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Actin Crosslinking Toxins of Gram-Negative Bacteria
AbstractActin crosslinking toxins produced by Gram-negative bacteria represent a small but unique class of bacterial protein toxins. For each of these toxins, a discrete actin crosslinking domain (ACD) that is a distant member of the ATP-dependent glutamine synthetase family of protein ligases is translocated to the eukaryotic cell cytosol. This domain then incorporates a glutamate-lysine crosslink between actin monomers, resulting in destruction of the actin cytoskeleton. Recent studies argue that the function of these toxins during infection is not destruction of epithelial layers, but rather may specifically target phagocytic cells to promote survival of bacteria after the onset of innate immune defenses. This review will summarize key experiments performed over the past 10 years to reveal the function of these toxins.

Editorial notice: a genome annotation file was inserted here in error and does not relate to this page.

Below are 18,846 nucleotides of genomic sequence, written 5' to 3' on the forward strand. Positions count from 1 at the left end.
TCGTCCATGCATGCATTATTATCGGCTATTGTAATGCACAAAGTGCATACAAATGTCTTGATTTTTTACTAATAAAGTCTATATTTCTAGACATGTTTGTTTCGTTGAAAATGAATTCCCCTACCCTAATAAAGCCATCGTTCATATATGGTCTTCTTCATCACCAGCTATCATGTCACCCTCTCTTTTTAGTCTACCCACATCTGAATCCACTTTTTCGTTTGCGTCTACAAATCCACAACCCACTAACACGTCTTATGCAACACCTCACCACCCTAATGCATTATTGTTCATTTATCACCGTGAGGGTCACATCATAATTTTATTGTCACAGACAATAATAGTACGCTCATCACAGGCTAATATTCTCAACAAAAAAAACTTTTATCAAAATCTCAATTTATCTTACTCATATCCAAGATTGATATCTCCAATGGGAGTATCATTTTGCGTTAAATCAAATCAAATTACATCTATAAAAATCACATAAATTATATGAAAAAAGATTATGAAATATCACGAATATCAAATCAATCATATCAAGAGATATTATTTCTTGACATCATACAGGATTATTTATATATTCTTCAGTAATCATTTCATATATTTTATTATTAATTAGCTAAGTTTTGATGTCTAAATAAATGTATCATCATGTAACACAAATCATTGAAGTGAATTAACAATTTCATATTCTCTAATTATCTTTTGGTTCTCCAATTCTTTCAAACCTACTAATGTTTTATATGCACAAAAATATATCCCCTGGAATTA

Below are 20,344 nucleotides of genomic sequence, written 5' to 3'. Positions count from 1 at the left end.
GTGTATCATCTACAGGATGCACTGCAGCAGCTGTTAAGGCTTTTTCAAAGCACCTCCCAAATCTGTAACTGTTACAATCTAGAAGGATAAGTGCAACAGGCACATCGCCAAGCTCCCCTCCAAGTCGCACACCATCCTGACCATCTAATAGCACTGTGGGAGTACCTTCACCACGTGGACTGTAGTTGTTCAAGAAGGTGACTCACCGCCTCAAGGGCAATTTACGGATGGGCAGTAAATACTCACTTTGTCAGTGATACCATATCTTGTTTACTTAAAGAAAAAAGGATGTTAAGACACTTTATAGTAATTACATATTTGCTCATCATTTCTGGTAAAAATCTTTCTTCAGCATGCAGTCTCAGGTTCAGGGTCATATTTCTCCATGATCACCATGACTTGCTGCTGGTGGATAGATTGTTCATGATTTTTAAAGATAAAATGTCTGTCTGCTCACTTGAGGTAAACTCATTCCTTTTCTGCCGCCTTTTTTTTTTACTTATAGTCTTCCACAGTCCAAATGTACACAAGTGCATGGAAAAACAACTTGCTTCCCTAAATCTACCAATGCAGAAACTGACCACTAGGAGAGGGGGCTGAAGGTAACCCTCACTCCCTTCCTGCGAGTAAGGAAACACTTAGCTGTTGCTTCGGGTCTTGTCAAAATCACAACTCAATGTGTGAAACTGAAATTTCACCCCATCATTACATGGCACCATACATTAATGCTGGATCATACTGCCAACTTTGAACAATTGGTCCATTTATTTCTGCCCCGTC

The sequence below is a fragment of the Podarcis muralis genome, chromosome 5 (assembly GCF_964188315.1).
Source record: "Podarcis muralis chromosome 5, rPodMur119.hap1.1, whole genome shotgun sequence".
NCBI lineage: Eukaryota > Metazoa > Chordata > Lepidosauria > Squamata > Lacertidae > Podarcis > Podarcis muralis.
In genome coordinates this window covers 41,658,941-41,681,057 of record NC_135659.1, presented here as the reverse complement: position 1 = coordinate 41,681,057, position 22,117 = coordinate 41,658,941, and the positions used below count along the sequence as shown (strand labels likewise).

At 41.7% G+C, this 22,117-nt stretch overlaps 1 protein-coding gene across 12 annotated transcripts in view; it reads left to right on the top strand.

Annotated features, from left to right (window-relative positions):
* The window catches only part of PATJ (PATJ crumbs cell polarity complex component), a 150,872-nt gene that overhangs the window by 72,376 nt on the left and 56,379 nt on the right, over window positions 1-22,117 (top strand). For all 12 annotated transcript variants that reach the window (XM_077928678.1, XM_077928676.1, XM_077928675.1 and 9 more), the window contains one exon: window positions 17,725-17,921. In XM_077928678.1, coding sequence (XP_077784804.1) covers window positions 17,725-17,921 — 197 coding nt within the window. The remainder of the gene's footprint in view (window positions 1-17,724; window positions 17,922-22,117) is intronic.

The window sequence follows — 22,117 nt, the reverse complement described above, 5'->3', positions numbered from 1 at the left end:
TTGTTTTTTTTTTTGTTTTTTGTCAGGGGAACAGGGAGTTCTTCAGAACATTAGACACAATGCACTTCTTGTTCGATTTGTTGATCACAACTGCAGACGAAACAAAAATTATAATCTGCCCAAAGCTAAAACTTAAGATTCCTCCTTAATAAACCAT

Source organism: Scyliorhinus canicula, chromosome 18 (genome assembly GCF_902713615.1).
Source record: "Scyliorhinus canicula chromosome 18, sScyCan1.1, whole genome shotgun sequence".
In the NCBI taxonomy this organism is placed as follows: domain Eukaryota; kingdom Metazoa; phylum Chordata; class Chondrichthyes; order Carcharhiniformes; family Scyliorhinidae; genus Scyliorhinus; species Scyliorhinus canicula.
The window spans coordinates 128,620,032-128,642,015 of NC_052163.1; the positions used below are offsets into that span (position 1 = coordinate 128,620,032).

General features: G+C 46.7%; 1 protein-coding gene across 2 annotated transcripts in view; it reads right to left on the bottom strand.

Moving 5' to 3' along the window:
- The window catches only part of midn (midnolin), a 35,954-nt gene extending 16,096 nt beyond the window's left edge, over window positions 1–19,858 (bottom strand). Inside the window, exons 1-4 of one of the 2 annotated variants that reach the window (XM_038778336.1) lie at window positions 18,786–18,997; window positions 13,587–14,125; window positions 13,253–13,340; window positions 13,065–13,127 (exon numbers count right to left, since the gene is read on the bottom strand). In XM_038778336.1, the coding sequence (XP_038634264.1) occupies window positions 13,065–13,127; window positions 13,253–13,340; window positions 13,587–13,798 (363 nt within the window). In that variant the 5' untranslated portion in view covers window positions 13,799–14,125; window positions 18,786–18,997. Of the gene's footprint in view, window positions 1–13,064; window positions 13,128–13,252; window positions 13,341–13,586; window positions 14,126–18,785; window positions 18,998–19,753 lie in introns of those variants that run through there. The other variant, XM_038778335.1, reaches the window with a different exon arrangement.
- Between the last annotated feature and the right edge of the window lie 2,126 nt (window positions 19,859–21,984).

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Satchell, K.J.F. Actin Crosslinking Toxins of Gram-Negative Bacteria. Toxins 2009, 1, 123-133.View more citation formats
Satchell KJF. Actin Crosslinking Toxins of Gram-Negative Bacteria. Toxins. 2009; 1(2):123-133.Chicago/Turabian Style
Satchell, Karla J. F. 2009. "Actin Crosslinking Toxins of Gram-Negative Bacteria." Toxins 1, no. 2: 123-133.